A boat isnt a necessity, but even a small tinny can give you access to fish like this magnificent Coral Trout caught by Tanya Christie just 50m from shore

"Some ideas that might just save the day when things get all pear shaped on the Big Trip"

I'm lucky enough to live and work smack dab in the middle of one of Oz's fishiest areas, for me, it's a 2 minute trip to the creek, beach or ramp, and only a long cast to get into some champagne fishing.

Because the Pilbara is getting so well known as a piscatorial paradise, lots of fishos head this way on their annual sojourn to sunnier, fishier climes, you cant blame them really, after years of abuse from the "Have Freezer Will Travel" mob, spots like Exmouth and Kalbarri had started to lose some of their attraction.

Fortunately, some nearly-too-late intervention from Fisheries in the form of the introduction of Special Zones, Bag, and trip limits has stopped the rot, and these fisheries are slowly returning to thier former health.

But back to the story. The Pilbara is a long way from anywhere. 2500km from Darwin, 1700km from Perth , and a world away (2 hours daylight saving time!!) from the East coast means a big investment in time, effort and $ just to get here.

We've come a long way from the old-school mentality of needing a tonne of fillets to make the trip worthwhile, but most who make the effort expect something pretty special for their efforts. And a lot get just that, a special experience. Fired up and with a head full of glossy images gleaned from the fishing media, keen fishos arrive here with great expectations, a lot of the time it's a repeat trip, and anglers use past experiences to make sure they cover all the bases, but unfortunately some first time visitors come unstuck and leave disappointed

Its scenery like this, not the fish, that visitors take away as memories

I'll try to give you a few tips to help make your big trip work for you. Most drive here, so I'll stick with the assumption that's how the average fishhead will want to travel. It probably seems obvious, but make sure all your vehicle servicing is up to date BEFORE heading off, apart from the cost of mechanical services (generally over $70 an hour) its not a lot of fun being stuck somewhere on a 600km stretch of empty road.

Parts may not be available, and "24 hour roadside assistance" may mean that it'll take 24 hours to GET roadside assistance! So get that vehicle up to scratch, same for your boat, if you're bringing one.

Your mobile 'phone WILL NOT help you more than about 25km from a major centre. There is not yet telephone coverage along the entire coast, so be aware that being stuck still isn't a joke in about 85% of the Wide Brown Land. Oh yeah, its Brown because there ain't no water, so carry plenty.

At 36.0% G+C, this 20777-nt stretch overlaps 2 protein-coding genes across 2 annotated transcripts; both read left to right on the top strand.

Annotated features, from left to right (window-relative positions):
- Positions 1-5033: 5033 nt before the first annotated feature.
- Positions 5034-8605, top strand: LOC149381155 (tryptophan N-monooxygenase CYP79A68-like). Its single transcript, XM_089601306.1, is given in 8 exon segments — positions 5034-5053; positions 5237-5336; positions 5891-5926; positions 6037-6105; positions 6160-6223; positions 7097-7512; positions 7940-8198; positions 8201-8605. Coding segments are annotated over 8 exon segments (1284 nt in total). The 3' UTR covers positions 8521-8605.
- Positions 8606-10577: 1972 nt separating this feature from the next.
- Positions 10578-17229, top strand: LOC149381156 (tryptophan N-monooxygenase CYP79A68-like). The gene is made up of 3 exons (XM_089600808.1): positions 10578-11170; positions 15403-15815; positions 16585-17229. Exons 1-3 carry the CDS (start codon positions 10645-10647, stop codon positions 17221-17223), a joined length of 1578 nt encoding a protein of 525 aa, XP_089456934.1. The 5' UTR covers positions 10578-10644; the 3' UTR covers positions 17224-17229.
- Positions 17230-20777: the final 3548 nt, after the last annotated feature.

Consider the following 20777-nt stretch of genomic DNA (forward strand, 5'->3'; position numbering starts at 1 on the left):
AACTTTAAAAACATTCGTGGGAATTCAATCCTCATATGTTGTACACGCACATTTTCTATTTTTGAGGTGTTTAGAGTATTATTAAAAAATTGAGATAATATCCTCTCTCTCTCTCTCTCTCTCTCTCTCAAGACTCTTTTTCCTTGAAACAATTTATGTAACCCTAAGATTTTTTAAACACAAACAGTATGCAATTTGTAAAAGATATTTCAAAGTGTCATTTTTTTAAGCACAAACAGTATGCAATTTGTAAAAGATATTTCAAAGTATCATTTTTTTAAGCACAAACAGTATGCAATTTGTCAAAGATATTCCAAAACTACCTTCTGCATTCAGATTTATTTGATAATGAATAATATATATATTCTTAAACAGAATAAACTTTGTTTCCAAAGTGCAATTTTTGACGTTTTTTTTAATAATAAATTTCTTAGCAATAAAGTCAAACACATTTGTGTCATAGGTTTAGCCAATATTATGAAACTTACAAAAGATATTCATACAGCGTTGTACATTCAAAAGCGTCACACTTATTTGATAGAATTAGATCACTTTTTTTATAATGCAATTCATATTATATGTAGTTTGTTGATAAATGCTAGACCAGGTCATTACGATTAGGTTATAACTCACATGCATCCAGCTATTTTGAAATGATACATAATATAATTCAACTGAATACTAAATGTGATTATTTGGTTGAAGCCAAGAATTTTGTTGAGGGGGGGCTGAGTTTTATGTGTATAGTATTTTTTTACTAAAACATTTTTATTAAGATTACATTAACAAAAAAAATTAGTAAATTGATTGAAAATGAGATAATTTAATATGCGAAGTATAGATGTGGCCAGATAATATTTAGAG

Minimise night driving, a kangaroo thru your radiator means something completely different when you're hours, or even days from help. Try to learn at least a few fundamental things about what makes your car tick, it might just get you (or someone else) out of strife.

And once again, even tho' I feel I'm stating the obvious NEVER "CHECK THE RADIATOR" unless the vehicle is cool. I did it myself....once.... never again, the burns totally ruined a long planned trip to the Gulf Country, these things sound silly, but all it takes is a lapse in conscience, and you're goose is cooked (amongst other things!).

There is a great little sweetwater fishery for Tarpon Giant Herring and other small natives, So.. bring your trout gear for some real fun!

The other thing that has a habit of ruining a trip, particularly here in WA, is the wind.

Our patch is the same as yours, there will be a "windy season", ours is from around June for about 3 months, right through until August/September.

That also coincides with school holidays, and the most friendly climate, so lots of travellers arrive here in the windy part of the year, it can easily blow its wotsies off for 2 or 3 weeks non stop, pretty upsetting to arrive at your destination, only to find excellent kite flying conditions.

There's not a lot we can do about the wind, but there ARE some things you can do to minimise its effect on your trip.

Firstly try to plan to be here at either end of the season, its very possible to strike a good patch between those mega high pressure systems that march across the Great Australian Bight, and generate our West Oz "refreshing breeze".

The weather may be cool, but the fishing gets red hot in winter, pelagic action hots up, this is the time for mega Spaniards (some nearing the old 100lb mark), and small billfish for the boaties, and Giant Threadfin Salmon, Bluenose Salmon and Jacks for the shore based angler. There's often a good run of Blue Swimmer crabs, these blokes can be scooped from the shallows at low tide, or drop netted, a boat helps, but isnt an absolute necessity. Another way to minimise the effect of wind is to eat less beans, OOPS! Sorry I meant spend a few bob on some decent maps, prevailing winds are from the East in winter, so check out the lie of the land, you'll be surprised the number of spots hidden away, that are beaut in a howling easterly. And the fishing can be outstanding, with Salmon, Trevally(all kinds), Bream, Whiting, Flathead, Bluebone, and Northwest Snapper, all catchable from the beach/rocks.

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